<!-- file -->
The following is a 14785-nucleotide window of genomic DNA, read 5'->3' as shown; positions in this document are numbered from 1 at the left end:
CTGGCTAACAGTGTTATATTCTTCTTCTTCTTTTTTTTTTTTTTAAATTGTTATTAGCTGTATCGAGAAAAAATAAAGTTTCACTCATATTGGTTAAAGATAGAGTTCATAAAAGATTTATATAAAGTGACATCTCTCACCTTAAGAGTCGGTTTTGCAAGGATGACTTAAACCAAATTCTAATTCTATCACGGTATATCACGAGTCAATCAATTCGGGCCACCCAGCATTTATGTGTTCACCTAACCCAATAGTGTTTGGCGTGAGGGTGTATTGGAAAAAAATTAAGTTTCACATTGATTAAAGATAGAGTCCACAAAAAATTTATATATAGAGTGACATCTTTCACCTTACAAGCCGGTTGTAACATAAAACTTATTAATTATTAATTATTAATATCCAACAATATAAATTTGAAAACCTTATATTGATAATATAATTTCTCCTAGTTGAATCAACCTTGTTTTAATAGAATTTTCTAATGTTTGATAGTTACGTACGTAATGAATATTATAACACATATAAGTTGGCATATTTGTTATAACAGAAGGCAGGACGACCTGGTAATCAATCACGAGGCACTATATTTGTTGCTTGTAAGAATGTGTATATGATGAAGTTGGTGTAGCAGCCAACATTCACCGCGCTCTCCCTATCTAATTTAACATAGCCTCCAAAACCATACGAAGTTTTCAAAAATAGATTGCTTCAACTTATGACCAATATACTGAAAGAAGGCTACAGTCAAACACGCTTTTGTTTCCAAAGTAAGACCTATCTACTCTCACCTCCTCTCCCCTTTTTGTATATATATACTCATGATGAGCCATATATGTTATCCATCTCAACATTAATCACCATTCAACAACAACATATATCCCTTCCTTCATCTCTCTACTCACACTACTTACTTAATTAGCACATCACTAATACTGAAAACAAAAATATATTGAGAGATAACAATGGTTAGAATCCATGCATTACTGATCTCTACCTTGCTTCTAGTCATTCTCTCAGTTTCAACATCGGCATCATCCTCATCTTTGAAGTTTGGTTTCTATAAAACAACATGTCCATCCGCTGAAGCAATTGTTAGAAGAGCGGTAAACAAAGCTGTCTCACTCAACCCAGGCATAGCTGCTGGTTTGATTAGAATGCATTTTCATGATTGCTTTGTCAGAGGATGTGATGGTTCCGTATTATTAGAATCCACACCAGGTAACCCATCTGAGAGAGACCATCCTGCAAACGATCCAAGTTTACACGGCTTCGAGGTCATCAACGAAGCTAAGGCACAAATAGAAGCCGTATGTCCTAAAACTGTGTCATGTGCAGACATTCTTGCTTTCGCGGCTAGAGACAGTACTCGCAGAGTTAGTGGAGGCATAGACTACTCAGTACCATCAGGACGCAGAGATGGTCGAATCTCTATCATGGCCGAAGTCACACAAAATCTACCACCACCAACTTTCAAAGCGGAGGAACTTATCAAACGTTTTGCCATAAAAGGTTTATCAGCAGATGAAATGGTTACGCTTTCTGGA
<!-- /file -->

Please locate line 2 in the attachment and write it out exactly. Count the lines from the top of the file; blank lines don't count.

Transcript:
CTGGCTAACAGTGTTATATTCTTCTTCTTCTTTTTTTTTTTTTTAAATTGTTATTAGCTGTATCGAGAAAAAATAAAGTTTCACTCATATTGGTTAAAGATAGAGTTCATAAAAGATTTATATAAAGTGACATCTCTCACCTTAAGAGTCGGTTTTGCAAGGATGACTTAAACCAAATTCTAATTCTATCACGGTATATCACGAGTCAATCAATTCGGGCCACCCAGCATTTATGTGTTCACCTAACCCAATAGTGTTTGGCGTGAGGGTGTATTGGAAAAAAATTAAGTTTCACATTGATTAAAGATAGAGTCCACAAAAAATTTATATATAGAGTGACATCTTTCACCTTACAAGCCGGTTGTAACATAAAACTTATTAATTATTAATTATTAATATCCAACAATATAAATTTGAAAACCTTATATTGATAATATAATTTCTCCTAGTTGAATCAACCTTGTTTTAATAGAATTTTCTAATGTTTGATAGTTACGTACGTAATGAATATTATAACACATATAAGTTGGCATATTTGTTATAACAGAAGGCAGGACGACCTGGTAATCAATCACGAGGCACTATATTTGTTGCTTGTAAGAATGTGTATATGATGAAGTTGGTGTAGCAGCCAACATTCACCGCGCTCTCCCTATCTAATTTAACATAGCCTCCAAAACCATACGAAGTTTTCAAAAATAGATTGCTTCAACTTATGACCAATATACTGAAAGAAGGCTACAGTCAAACACGCTTTTGTTTCCAAAGTAAGACCTATCTACTCTCACCTCCTCTCCCCTTTTTGTATATATATACTCATGATGAGCCATATATGTTATCCATCTCAACATTAATCACCATTCAACAACAACATATATCCCTTCCTTCATCTCTCTACTCACACTACTTACTTAATTAGCACATCACTAATACTGAAAACAAAAATATATTGAGAGATAACAATGGTTAGAATCCATGCATTACTGATCTCTACCTTGCTTCTAGTCATTCTCTCAGTTTCAACATCGGCATCATCCTCATCTTTGAAGTTTGGTTTCTATAAAACAACATGTCCATCCGCTGAAGCAATTGTTAGAAGAGCGGTAAACAAAGCTGTCTCACTCAACCCAGGCATAGCTGCTGGTTTGATTAGAATGCATTTTCATGATTGCTTTGTCAGAGGATGTGATGGTTCCGTATTATTAGAATCCACACCAGGTAACCCATCTGAGAGAGACCATCCTGCAAACGATCCAAGTTTACACGGCTTCGAGGTCATCAACGAAGCTAAGGCACAAATAGAAGCCGTATGTCCTAAAACTGTGTCATGTGCAGACATTCTTGCTTTCGCGGCTAGAGACAGTACTCGCAGAGTTAGTGGAGGCATAGACTACTCAGTACCATCAGGACGCAGAGATGGTCGAATCTCTATCATGGCCGAAGTCACACAAAATCTACCACCACCAACTTTCAAAGCGGAGGAACTTATCAAACGTTTTGCCATAAAAGGTTTATCAGCAGATGAAATGGTTACGCTTTCTGGA